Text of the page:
Given the similarities between the experiences of women in America, the UK and Russia, it was not surprising that session two  looked at the rather surprising lack of research into such behaviour, making it difficult for legislators and policy-makers to take a sensible, evidence-based approach to tackle the problem.  The session also explored some of the various strategies employed by ‘trolls’, including acts of misogyny and sexism, as a means of silencing women across social and cultural groups.  It was suggested that the very nature and structure of social media sites, both in terms of their design and the related discourses and communications they facilitate, reflect the normalization of online violence against women as an extension of or proxy for gendered violence. The session ended back in America with an examination of the relationship of sexual assault victims to legal structures and processes by an examination of how rape and sexual assault allegations made against some TV celebrities (e.g. Bill Cosby), result in a common response to challenge accusers’ veracity and motivations in making such claims. 

The last session (given by PhD students), took us initially to China and social media in China has formed a negative stereotype of female scholars, particularly PhD students, who are stigmatised as neither women, nor men, but rather a ‘third gender’.  The session ended with an exploration of how the acts of staring and gazing have been used by a patriarchal society to repeatedly attempt to ‘silence’ the voices of disabled women.

There were clear themes that ran across the entire day.  Agency was one such theme that emerged.  The extent to which women are ‘agents’ in being trolled or indeed as the ones who are doing the trolling, and how women react to being trolled.  What are some of the silences that are created and perpetuated as a result of trolling activity and how does this relate to notions of censorship by society, by law and by women themselves who might engage in a degree of self-censorship? It is not just these terms that we have put under the microscope and the 'meanings' given to these various terms, constructs and concepts, such as troll, but also the methodologies that we use in order to try and make sense of these issues.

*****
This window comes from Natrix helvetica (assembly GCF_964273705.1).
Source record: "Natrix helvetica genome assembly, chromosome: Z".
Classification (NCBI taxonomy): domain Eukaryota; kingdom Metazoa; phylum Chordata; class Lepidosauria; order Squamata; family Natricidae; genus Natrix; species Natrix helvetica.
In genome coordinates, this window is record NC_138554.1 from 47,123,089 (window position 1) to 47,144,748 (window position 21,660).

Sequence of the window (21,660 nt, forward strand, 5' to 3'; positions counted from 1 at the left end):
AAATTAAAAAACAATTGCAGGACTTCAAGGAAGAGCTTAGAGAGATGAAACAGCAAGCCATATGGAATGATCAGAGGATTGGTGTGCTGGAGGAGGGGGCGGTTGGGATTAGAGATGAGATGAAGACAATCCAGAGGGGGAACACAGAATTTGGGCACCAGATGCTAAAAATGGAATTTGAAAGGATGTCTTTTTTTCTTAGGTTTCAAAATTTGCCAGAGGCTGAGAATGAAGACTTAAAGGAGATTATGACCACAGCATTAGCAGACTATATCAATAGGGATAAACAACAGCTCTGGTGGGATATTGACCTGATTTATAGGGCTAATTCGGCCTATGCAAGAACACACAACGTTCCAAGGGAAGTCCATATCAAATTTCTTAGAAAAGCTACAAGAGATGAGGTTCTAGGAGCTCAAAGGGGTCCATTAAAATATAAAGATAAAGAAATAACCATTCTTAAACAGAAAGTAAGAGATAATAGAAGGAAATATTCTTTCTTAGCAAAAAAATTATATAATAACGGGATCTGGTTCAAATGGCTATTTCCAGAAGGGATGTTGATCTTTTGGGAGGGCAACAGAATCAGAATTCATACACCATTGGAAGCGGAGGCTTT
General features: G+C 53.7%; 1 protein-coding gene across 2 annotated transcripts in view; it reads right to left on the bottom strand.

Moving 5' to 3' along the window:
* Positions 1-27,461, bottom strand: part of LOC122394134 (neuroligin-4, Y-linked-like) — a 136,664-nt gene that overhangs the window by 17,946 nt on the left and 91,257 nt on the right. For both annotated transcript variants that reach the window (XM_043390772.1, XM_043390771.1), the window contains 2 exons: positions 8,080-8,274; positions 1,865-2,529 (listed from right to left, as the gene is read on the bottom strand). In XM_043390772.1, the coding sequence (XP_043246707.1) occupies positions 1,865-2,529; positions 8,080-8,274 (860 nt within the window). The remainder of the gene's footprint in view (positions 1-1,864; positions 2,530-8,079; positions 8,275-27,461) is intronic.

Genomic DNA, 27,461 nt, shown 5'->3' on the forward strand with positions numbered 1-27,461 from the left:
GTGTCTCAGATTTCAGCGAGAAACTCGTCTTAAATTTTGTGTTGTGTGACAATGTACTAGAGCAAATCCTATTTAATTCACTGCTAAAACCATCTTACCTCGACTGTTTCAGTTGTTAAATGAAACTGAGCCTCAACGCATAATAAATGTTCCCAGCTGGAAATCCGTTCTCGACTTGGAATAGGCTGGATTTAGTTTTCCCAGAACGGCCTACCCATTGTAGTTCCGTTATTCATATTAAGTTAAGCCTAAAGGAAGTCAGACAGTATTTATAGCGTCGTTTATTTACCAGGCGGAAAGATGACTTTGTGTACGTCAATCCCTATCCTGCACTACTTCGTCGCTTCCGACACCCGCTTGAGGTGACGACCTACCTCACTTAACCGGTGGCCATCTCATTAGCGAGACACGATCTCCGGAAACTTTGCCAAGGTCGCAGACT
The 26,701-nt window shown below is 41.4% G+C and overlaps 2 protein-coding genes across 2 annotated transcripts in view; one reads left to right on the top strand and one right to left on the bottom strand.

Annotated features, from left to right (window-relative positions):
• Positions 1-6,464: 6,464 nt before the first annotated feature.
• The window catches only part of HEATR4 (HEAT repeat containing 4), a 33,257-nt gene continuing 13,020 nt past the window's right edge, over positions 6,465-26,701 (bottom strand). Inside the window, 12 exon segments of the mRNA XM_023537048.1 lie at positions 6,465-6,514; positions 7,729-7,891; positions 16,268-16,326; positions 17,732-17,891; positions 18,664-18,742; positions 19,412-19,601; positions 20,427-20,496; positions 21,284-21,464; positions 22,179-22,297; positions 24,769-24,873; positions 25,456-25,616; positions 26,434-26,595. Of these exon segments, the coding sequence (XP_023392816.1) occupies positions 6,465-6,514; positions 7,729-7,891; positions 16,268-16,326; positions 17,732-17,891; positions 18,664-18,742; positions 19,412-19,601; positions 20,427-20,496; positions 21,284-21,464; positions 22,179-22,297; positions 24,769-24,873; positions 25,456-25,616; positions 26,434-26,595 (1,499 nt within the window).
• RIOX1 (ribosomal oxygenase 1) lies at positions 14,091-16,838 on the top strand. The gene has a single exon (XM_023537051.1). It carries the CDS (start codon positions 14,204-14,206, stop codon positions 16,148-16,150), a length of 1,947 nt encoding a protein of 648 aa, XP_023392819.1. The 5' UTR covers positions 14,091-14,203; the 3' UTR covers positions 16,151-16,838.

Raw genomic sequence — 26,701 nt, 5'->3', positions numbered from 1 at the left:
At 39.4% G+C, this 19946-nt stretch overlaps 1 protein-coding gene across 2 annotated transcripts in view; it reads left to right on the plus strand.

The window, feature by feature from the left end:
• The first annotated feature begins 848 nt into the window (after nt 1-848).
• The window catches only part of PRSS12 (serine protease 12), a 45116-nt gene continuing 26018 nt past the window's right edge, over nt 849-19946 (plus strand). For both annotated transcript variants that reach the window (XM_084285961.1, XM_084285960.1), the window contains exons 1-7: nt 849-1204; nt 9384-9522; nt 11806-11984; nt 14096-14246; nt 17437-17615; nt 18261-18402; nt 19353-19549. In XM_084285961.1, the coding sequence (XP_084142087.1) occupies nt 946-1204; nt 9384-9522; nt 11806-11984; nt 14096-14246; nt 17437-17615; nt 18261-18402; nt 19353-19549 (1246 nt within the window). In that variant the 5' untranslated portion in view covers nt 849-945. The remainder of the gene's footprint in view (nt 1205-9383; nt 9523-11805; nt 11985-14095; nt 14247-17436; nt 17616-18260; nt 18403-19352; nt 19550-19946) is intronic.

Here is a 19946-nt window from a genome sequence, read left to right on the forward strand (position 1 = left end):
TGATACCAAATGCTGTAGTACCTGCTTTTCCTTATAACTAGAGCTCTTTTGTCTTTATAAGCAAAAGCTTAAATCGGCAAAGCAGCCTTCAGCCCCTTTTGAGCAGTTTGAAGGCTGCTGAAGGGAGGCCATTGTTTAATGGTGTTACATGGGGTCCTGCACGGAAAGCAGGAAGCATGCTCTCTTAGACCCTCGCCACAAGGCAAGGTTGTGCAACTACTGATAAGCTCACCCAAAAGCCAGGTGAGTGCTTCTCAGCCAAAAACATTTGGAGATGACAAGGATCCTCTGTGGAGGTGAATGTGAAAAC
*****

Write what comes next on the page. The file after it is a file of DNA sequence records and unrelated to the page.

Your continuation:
Should we simply export socio-legal responses from the offline world to the on-line world?  Throughout the day, it became clear that whilst more research needs to be done, there are differences between real life and virtual life experiences and there should therefore, be different consequences and responses. Certainly more research needs to be conducted, not only to try and figure out firstly how the law can respond, but equally how society and individuals should respond too.  One thing is clear; we should at least keep on talking, speaking, writing, tweeting, texting, posting, blogging etc…

The speakers were:

Professor Feona Attwood, Professor of Cultural Studies, Communication and Media, Middlesex University, UK

Jamie Abrams, School of Law, University of Louisville Brandeis School of Law, USA

Charlotte Barlow, School of Social Science, Birmingham City University, UK

Ruth Lewis; Mike Rowe & Clare Wiper, department of Social Sciences & Languages University of Northumbria, UK

Vikki Turbine, School of Social and Political Sciences, University of Glasgow, UK

Claire Hardaker, Linguistics and English Language, Lancaster University, UK

Francine Banner, Behavioural Sciences sociology, University of Michigan-Dearborn, USA

Karen Lumsden, Department of Social Sciences, Loughborough University, UK

Meng Ni, PhD student, University of York, UK

Ella Houston, PhD student, Lancaster University, UK